Using The Monitor
At low brightness, the monitor was quite comfortable to use with office applications. But you'll have to take care not to place it too close to a window. You'll also have to be careful of the location of wall lamps, halogen lamps, etc.
Gaming on this monitor is feasible. It's not a hard-core gamer's display, but it's good enough for occasional use. Gamers will get the most out of the vivid colors the PW191 can deliver.
I was waiting to see how the PW191 would perform screening movies. And sad to say, video noise is much too evident. A lot of sparkling was visible. Note that Asus offers a sharpness adjustment (which is rare on an LCD monitor) that lets you soften the focus slightly. That helped a little, but the sparkling didn't disappear completely. You'll need to be a good five feet from the screen for it to become imperceptible. On the other hand, the "Splendid" Cinema mode worked quite well. The colors were beautiful, though I needed to tweak the flesh tones some to avoid purplish skin. Fortunately Asus offers a flesh-tone adjustment directly in the OSD. I hate to harp on this issue, but the optical filter means that you'll have to watch your movies in total darkness, especially if the film tends to be dark (e.g. Sin City, The Matrix).
First the bad news. The touch-sensitive buttons are not sensitive enough, and if you change adjustments often, you may quickly find them a pain. Then, why did Asus have to use that damnable glare-filter technology? I know it's a general trend, but consider this: Sony, who first developed this technology, doesn't even dare offer it on its own top-of-the-line products. In my opinion, the same monitor without the filter would perform much better!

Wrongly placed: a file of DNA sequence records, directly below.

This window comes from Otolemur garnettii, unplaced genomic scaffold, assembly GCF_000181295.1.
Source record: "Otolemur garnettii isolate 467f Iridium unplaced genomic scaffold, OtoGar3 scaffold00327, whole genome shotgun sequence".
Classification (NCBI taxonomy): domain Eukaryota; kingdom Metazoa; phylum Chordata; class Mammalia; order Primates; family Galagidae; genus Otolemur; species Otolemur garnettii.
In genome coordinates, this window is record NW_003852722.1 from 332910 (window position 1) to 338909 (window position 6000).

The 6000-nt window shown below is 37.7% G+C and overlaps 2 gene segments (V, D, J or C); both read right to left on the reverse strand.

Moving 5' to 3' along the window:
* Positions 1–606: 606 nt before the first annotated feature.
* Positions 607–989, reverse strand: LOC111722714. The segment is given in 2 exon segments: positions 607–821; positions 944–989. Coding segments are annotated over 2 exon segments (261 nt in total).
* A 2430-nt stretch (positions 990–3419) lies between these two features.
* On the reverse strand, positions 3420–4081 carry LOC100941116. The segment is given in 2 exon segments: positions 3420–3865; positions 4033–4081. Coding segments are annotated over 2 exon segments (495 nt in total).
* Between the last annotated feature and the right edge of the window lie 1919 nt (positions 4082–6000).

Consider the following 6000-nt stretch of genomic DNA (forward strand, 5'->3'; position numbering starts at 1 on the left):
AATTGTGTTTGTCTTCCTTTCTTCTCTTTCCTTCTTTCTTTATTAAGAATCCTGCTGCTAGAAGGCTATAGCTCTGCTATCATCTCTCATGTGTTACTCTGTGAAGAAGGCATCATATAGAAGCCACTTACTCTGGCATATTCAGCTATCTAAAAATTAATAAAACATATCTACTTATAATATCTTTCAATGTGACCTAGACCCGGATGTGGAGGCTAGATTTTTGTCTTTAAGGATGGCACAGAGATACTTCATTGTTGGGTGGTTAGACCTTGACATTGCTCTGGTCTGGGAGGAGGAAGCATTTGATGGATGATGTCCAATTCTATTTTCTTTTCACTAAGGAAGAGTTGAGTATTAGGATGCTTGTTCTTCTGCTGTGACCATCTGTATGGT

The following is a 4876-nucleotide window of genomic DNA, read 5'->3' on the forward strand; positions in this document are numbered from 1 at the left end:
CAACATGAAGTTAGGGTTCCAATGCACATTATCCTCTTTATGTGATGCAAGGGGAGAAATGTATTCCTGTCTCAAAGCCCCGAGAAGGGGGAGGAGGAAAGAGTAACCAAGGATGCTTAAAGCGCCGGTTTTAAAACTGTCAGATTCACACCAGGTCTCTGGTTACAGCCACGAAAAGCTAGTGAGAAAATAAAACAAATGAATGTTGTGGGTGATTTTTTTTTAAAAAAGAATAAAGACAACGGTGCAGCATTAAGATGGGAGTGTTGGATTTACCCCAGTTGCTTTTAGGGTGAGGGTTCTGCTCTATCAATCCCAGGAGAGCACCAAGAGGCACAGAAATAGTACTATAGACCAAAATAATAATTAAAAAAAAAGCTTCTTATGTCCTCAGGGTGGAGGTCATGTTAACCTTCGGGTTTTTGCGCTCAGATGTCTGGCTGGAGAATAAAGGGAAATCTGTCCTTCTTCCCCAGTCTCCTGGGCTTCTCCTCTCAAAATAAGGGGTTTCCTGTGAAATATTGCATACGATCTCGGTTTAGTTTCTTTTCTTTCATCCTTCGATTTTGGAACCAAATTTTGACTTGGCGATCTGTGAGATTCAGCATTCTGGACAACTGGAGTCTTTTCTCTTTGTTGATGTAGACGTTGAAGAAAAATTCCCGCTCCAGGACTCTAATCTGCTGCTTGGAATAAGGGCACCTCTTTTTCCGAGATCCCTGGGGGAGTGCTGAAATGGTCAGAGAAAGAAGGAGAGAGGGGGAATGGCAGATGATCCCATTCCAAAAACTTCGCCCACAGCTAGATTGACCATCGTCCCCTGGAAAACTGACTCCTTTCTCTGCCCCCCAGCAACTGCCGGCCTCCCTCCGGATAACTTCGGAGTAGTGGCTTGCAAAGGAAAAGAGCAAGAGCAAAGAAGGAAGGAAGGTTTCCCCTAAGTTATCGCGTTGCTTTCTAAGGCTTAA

The selling price is far from excessive for a monitor of this quality. The finish is exceptional. It's probably the best-looking monitor available on the market today. And beyond the good looks, the picture is very sharp and the colors are very good in video games. In itself, the PW191 is a good product, but it's quite obvious that the panel was poorly chosen. It's slower than its competitors, yet doesn't solve the video-noise problems that plague them.
If I had to designate a winner, the Samsung 940BW would be my choice. It's the most flexible, nicely finished, and the most ergonomic. If your budget is tight, on the other hand, I advise you to look to the HP W19 for value you can count on.
But beyond those results, I need to point out the disquieting tendency for manufacturer specifications to deviate more and more from actual performance. This is nothing new. Manufacturers have always taken liberties with specifications. But with wide-screen 19" monitors, they are out of control. When you see two panels certified at 5 and 8 ms respectively when in both cases they actually schlep along at 20 ms, you can't help but get the feeling that we've reached a point of no return. Other manufacturers are more serious about specifications. And honesty about specifications is essential.